Calculating the area under the curve for each trace provides a metric that is proportional, in theory, to the methane emission rate from the farm (a sophisticated meteorological model is required to estimate the emission rate, however). Daily variation in the plume characteristics results in a range of plume area estimates, with the distribution shown in Figure 2. The location of the plume along the road segment also changes significantly from day to day (Figure 3), underscoring the advantage of using a mobile platform vs a single fixed-location sensor. Variability in plume area and position is due to some combination of emission rate variability and meteorological variability (wind direction, wind speed, and boundary layer stability). Adequately accounting for this variability by driving past this farm multiple times is required before an accurate emission estimate can be determined.
How many passes before we are able to capture the mean characteristics of this particular emission source? Figure 4 below shows how uncertainty is reduced in the mean methane plume area estimate as the number of passes increases. This is the same basic statistical principle as, for example, political polling where the more people that are polled within a given population, the closer the poll comes to reflecting the truth. In this case, we find that after 10 passes, the uncertainty is reduced to by almost half, from ~45% to less than 25%. After 20 passes, uncertainty is reduced to less than 20%. Interestingly, our driving in West Oakland revealed that a similar number of passes is required to characterize hot spots in a much more urban and industrialized setting.
Important Take Homes
Because of rapidly changing winds, the plume position and the rate that it disperses as it is carried away from the source is quite dynamic. Mobile measurements allow us to account for these dynamics to some extent, even when compared to a perfectly positioned fixed sensor. Whereas a fixed sensor may oftentimes be sampling at the plume edges, thus underestimating the amount of methane in the plume, mobile measurements allow sampling throughout the cross section of the plume. The mobile platform also allows us to sample across tens and potentially hundreds or thousands of farms or other methane sources, such as oil and gas wells. Measurements of this type at the individual farm scale and across various different types and sizes of farms could provide a data set with which to identify best practices for reducing methane emissions from dairy and other livestock operations.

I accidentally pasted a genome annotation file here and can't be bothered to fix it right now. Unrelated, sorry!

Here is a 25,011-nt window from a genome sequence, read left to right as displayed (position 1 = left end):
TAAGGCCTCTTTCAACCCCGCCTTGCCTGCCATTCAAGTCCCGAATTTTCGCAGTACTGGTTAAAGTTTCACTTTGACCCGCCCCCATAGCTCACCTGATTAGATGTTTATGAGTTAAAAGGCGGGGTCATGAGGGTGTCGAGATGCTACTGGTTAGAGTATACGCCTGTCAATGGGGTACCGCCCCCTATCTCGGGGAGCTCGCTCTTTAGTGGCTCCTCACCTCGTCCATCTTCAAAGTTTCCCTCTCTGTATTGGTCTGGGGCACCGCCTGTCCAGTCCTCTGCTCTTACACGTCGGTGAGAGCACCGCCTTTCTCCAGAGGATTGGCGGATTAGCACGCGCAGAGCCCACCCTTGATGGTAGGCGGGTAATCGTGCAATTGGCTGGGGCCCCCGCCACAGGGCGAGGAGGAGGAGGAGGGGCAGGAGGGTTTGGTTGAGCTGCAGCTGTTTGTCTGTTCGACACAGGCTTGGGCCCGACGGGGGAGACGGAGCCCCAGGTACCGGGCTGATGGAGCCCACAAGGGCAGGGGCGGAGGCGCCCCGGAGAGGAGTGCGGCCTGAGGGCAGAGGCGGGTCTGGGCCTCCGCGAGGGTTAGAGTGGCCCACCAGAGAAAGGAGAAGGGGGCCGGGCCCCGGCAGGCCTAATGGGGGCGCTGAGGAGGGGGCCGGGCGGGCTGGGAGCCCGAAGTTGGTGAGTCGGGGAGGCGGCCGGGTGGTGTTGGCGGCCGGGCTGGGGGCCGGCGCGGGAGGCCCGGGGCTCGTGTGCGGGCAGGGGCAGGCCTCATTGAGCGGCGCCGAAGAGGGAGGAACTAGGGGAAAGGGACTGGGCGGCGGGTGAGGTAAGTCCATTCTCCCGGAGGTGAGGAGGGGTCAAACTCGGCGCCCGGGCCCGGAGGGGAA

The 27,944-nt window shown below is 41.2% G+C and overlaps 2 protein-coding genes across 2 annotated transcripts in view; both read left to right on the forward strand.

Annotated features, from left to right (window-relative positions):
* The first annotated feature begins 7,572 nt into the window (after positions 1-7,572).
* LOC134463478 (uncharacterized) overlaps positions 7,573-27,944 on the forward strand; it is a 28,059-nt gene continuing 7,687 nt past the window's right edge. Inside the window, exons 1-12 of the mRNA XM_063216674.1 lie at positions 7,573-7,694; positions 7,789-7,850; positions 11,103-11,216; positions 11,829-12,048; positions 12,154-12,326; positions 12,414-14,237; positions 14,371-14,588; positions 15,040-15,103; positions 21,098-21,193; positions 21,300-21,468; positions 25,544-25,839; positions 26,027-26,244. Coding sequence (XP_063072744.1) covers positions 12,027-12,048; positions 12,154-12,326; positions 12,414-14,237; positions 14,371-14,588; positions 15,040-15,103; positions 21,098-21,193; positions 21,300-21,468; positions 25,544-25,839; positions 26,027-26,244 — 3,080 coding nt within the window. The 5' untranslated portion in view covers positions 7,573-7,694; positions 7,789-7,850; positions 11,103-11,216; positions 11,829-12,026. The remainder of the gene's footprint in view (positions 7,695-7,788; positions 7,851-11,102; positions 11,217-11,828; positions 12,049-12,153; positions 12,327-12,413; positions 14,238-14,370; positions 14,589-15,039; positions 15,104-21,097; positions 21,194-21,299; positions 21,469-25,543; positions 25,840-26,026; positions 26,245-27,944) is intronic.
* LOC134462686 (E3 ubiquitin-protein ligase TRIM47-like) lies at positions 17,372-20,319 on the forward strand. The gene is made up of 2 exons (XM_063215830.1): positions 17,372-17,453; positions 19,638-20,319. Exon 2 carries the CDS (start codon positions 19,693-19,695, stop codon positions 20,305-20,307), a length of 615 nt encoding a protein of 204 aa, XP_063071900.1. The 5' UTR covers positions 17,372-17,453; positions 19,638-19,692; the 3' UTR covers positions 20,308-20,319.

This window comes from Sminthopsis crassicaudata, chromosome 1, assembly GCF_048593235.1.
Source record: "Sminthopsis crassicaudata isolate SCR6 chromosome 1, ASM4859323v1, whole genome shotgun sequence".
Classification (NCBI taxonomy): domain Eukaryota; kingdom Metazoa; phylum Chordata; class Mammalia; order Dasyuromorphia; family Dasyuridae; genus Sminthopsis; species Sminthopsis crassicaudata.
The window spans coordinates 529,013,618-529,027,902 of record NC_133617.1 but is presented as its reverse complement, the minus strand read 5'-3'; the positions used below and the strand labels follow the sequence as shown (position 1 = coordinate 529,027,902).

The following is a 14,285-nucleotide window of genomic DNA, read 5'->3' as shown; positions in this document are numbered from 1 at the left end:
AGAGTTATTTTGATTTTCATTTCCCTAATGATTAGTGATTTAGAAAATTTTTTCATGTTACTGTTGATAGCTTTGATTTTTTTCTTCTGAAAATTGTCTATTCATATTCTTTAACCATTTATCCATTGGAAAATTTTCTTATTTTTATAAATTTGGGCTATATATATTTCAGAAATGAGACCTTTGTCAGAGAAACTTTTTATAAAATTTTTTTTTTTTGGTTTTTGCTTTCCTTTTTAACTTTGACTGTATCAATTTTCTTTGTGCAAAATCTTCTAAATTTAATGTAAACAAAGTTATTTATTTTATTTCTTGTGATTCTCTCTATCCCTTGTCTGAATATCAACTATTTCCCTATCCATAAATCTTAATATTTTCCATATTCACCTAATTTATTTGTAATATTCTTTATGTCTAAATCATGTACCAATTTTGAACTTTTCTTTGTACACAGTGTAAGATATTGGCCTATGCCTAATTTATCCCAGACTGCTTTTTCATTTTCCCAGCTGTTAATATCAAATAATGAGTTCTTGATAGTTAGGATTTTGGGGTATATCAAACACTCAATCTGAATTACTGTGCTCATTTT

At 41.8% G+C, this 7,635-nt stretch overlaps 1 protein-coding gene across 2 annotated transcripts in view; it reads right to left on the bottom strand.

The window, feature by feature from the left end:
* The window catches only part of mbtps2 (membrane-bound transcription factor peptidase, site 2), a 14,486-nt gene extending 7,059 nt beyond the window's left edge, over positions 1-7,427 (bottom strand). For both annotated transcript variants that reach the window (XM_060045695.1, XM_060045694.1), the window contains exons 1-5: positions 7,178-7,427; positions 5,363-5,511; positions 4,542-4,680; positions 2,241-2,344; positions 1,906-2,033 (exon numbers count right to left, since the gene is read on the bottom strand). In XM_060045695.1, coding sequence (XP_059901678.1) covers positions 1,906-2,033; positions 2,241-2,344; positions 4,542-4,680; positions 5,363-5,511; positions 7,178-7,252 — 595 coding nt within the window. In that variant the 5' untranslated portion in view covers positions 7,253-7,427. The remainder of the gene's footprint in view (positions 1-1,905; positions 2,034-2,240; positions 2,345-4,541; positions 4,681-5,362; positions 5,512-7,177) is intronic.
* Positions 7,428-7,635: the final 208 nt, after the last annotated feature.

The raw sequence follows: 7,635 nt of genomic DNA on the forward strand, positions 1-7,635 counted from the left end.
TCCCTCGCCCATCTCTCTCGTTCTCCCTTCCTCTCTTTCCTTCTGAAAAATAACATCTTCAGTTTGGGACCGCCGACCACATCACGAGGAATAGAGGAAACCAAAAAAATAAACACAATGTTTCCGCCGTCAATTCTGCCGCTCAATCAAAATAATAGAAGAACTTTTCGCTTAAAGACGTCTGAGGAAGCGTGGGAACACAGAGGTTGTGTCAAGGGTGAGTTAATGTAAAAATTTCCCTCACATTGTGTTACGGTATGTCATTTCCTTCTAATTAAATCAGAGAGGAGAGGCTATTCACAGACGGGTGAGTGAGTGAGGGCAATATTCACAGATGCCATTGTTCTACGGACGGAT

How We Did It
Before we drove communities in California’s Central Valley, we weren’t sure what our sensing system would find in terms of methane. Initially, in the winter of 2016 and 2017, we chose to do more sparse driving across a handful of cities (Tracy, Stockton, Modesto, Manteca, and Turlock) that were accessible using San Francisco as our home base.
Later in 2017, we focused on high density driving in Modesto due to its unique combination of industrial, urban, and agricultural emission sources. We made repeat trips along I-99 and I-5 to capture hyperlocal data about the region’s methane emissions. We also measured black carbon, ozone, and carbon dioxide at the same time to get a holistic picture of the pollution load facing the Valley from a number of sources.
Seeing the environmental impact of our industrial and agricultural activities helps us better understand how our actions affect our environment. All of this is to say, that the more data we have about emission sources like methane, the better equipped we will be to find solutions to reduce or capture the gas so that it doesn’t continue exacerbating climate change.
Tracking these sources through innovative technology, like that developed by Aclima, will allow us to finally see data in real-time and be able to apply on-the-ground solutions to confirm the effectiveness. Solutions offered by Aclima’s hyperlocal data visualizations will arm farmers, ranchers, and policy makers with new layers of data that can inform best practices that protect people, profits, and the planet.